Articles - Heal your Pain | Vitamin Trader, 28 July 2009 [cached]
"I've had patients who've had pain for years get better in a few weeks," says Robert Rosenbaum, Ph.D., a neuropsychologist at Kaiser Permanente in Oakland, Calif.
Calming arts / Chinese healing methods catching on, 12 April 2003 [cached]
It was bad enough that Dr. Robert Rosenbaum got six colds every year and had persistent back and sciatic nerve pain most of his life.But cold hands that never warmed up?
Not a happy thing for any patient he examined.
So nobody was more surprised, or pleased, than Rosenbaum when he tried the ancient Chinese healing practice of qigong.Not only did his pain disappear and his whole mood become calmer, but his hands also warmed up.
That was eight years ago, and he now teaches the art to his own patients at Kaiser Permanente Hospital in Oakland, where he is a neuropsychologist.Qigong,
he said, is great for healing not just physical ailments but emotional upsets like anxiety as well -- and if ever there was a good time for that it's now, with war worries rattling nerves everywhere, he added.
Today, people all over the world will get an opportunity to check out firsthand what he and other practitioners of qigong, and its companion art of tai chi, are talking about.
It's the fifth annual World Tai Chi and Qigong Day, and groups will be demonstrating the two practices in parks, squares and others spots all over Northern California.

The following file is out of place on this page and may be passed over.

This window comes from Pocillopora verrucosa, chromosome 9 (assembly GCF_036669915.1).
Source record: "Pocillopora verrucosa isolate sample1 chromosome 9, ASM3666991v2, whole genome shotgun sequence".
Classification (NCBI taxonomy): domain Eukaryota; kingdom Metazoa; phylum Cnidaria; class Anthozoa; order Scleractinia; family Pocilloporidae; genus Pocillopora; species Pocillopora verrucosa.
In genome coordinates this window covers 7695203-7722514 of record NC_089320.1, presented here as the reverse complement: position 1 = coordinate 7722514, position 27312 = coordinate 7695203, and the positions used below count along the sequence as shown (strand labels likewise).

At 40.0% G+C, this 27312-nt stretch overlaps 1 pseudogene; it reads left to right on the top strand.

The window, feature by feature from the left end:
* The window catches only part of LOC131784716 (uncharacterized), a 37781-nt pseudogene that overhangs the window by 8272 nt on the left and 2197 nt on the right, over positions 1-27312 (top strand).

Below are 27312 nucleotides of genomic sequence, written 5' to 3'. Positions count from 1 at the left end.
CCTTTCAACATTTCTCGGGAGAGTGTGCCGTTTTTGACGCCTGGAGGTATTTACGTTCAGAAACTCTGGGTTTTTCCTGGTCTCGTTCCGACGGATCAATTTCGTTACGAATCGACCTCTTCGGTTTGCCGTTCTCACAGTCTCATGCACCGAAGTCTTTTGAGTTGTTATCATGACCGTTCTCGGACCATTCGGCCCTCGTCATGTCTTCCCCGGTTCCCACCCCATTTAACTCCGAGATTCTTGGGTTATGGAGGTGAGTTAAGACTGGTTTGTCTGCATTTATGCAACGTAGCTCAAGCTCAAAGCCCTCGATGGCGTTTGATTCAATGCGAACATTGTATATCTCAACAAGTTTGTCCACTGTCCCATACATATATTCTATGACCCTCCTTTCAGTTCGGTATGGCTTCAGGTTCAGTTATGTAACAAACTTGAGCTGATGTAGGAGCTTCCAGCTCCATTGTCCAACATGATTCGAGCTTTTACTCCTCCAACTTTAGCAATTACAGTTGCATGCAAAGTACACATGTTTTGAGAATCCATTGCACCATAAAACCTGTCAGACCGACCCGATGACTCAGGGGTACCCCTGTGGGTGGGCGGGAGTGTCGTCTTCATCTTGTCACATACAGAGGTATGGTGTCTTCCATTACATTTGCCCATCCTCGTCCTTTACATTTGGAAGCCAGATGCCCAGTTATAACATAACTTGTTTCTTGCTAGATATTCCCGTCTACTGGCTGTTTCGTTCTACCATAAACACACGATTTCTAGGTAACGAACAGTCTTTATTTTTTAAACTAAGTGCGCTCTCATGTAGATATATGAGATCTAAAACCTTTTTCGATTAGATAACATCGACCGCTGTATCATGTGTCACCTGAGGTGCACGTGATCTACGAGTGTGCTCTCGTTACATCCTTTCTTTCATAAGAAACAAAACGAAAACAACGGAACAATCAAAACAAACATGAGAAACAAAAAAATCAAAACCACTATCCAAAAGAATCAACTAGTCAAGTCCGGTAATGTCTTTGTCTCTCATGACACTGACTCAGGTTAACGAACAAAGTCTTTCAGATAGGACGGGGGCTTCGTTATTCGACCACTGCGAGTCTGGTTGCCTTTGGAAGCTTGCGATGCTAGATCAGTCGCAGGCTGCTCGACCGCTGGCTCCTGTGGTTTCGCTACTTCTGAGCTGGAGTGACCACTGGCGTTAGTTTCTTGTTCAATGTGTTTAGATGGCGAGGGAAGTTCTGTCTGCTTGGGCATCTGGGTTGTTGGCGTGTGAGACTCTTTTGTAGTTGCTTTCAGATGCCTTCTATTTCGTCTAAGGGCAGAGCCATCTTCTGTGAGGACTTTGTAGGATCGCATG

The idea is to promote world peace and healing, with demonstrations beginning in New Zealand at 10 a.m. (New Zealand time) and rolling through every time zone on the planet at 10 a.m.Fifty-six countries are participating.
In Northern California, demonstrations will happen in dozens of cities from San Rafael and El Cerrito to Sebastopol and Grass Valley.
"Regardless of people's beliefs, pro or con about the war, we all want things to work out better," said Rosenbaum, 53."And if nothing else, qigong has the effect of helping us feel less jangled by the war, less saddened."
Even those unfamiliar with tai chi and qigong will probably recognize the practices when they see them: groups of people standing together doing what looks like a slow-motion, Asian dance routine.
The most recognizable of the two practices is tai chi, a gentler, slower version of more familiar martial arts crafts such as tae kwon do.It was invented in China about 1,400 years ago and consists of a series of flowing, set routines, with names like "Chen" and "Yang," designed to help balance, strength and relaxation.
"Qigong does far more than it ought to from a medical perspective," Rosenbaum said."It's really quite remarkable."